After the War a special general reconnaissance version of the Lincoln was projected, which gradually altered so much that it was renamed the Shackleton. The wing, tail plane and undercarriage are the same and the nacelles are similar; but the fuselage is much fatter, to make room for extra equipment and to give the all-important crew comfort. In the Mark 1 the radome is under the nose, in the Mark 2 it is in a retractable dustbin. Armament consists of a twin 20 mm. top turret and twin 20 mm. nose barbette, instead of a tail turret there is a lookout post; 2,450 h.p. Rolls-Royce Griffon 67 engines replace the Merlins and drive contra-rotating airscrews. Very large fins and rudders give the necessary directional stability to counteract the higher power.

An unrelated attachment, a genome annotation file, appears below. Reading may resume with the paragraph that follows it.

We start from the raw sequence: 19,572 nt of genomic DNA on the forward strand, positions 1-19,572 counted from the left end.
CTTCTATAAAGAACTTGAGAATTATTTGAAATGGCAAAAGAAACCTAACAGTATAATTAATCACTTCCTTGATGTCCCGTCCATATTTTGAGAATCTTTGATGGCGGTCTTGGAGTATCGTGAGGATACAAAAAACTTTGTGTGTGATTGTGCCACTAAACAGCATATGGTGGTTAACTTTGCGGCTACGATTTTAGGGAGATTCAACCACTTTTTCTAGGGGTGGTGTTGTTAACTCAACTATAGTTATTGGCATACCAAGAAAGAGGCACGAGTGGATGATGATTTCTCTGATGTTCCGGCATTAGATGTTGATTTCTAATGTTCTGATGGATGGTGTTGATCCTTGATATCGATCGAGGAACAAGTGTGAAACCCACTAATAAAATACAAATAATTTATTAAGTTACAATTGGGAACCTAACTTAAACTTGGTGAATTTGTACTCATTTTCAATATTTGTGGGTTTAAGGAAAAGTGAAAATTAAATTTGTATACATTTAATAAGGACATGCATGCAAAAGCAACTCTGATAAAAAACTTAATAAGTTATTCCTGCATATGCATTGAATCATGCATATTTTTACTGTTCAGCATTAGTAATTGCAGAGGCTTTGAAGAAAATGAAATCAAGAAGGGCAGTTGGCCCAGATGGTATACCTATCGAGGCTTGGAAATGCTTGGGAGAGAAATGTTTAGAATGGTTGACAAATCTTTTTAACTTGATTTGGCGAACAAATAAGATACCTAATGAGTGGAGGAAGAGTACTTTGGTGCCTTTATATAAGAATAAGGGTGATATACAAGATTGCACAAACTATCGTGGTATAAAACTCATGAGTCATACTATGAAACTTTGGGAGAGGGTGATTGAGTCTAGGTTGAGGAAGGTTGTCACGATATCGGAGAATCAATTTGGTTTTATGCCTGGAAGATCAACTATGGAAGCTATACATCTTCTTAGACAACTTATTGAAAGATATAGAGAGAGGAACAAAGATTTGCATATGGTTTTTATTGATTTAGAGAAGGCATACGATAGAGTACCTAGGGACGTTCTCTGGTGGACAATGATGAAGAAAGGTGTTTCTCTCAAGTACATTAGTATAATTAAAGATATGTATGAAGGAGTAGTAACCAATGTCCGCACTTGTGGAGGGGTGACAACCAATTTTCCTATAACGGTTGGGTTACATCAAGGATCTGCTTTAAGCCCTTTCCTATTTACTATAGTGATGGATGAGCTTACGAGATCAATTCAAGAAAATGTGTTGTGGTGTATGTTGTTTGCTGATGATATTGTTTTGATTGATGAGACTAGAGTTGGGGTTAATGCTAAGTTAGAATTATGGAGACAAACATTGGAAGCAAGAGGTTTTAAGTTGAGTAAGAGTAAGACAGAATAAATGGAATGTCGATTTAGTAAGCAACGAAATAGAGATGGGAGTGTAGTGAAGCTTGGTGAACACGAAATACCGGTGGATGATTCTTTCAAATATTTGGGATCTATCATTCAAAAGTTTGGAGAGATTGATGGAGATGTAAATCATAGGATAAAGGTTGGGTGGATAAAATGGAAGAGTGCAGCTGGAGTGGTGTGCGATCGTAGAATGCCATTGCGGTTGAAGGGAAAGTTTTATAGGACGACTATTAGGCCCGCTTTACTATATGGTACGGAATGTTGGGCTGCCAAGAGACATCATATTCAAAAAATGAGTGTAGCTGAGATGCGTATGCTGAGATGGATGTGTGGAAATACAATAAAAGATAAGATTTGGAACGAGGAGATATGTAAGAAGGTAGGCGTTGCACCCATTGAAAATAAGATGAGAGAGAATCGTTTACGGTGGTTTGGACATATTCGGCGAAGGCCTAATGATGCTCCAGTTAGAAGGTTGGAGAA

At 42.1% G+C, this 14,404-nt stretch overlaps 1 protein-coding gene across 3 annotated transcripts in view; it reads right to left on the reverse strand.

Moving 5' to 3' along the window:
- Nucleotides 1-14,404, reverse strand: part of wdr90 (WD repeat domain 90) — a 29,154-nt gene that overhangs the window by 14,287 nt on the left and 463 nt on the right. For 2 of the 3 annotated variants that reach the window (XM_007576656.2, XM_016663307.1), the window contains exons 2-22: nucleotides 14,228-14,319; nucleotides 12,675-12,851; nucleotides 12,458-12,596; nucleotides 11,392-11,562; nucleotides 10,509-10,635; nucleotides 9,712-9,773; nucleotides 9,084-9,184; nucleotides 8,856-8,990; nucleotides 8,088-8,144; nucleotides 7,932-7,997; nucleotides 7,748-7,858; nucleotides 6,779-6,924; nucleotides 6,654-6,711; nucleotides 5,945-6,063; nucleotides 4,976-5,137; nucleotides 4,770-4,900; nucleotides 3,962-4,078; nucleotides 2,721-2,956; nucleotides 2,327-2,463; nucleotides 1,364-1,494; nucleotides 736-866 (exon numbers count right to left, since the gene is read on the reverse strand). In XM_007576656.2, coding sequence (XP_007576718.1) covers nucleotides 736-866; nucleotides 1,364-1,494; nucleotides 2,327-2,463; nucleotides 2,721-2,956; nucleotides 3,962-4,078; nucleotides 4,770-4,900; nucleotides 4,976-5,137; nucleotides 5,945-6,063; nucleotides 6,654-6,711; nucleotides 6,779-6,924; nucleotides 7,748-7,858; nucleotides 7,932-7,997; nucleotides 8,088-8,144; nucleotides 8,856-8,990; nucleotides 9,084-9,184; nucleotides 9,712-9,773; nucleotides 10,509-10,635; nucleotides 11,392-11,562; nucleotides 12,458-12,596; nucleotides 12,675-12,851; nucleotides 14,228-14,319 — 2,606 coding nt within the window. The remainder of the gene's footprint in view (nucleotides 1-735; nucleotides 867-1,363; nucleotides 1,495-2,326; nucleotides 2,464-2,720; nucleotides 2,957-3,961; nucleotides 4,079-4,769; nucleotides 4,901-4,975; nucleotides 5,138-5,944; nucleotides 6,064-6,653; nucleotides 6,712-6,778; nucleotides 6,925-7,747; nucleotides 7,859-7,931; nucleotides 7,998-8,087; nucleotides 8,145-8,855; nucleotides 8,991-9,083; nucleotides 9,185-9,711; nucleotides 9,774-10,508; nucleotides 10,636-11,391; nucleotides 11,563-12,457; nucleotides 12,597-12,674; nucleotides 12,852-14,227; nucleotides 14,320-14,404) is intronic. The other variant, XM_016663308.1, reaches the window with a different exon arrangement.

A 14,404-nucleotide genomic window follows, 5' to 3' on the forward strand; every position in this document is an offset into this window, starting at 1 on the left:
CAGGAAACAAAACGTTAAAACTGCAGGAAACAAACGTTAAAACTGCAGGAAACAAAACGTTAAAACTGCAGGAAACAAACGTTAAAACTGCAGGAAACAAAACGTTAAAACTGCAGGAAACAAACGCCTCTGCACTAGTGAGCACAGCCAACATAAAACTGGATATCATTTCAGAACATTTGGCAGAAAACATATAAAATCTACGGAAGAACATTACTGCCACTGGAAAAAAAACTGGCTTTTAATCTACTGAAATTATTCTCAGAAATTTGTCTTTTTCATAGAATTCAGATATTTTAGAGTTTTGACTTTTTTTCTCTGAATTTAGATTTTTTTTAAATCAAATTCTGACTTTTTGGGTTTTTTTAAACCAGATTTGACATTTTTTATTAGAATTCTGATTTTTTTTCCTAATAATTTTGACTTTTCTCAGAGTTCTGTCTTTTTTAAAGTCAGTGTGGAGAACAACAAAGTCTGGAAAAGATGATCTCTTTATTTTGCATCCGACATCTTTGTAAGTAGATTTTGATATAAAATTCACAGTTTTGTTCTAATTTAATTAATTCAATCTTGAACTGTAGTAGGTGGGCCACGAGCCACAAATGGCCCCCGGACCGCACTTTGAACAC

American thought centred on large twins for long-range reconnaissance—a job which comes under the Navy in that country. One example, the Lockheed Neptune, is typical of several designs. The large clean fuselage is nearly the size of the Shackleton, but the span is less. Typically American are the radome on one wingtip and the fuel tank on the other. Very high-powered submarine detection equipment is mounted in a huge dome under the fuselage. Once again we have the huge fin, in this case to provide directional control in single

engined flight. The engines, which are in rather long nacelles, are Wright Turbo-Cyclones, giving 3,500 h.p. each. The TurboCyclone is a large radial engine with three exhaust turbines which feed back power into the crankshaft through fluid drives. This reclamation of otherwise waste exhaust energy greatly reduces fuel consumption.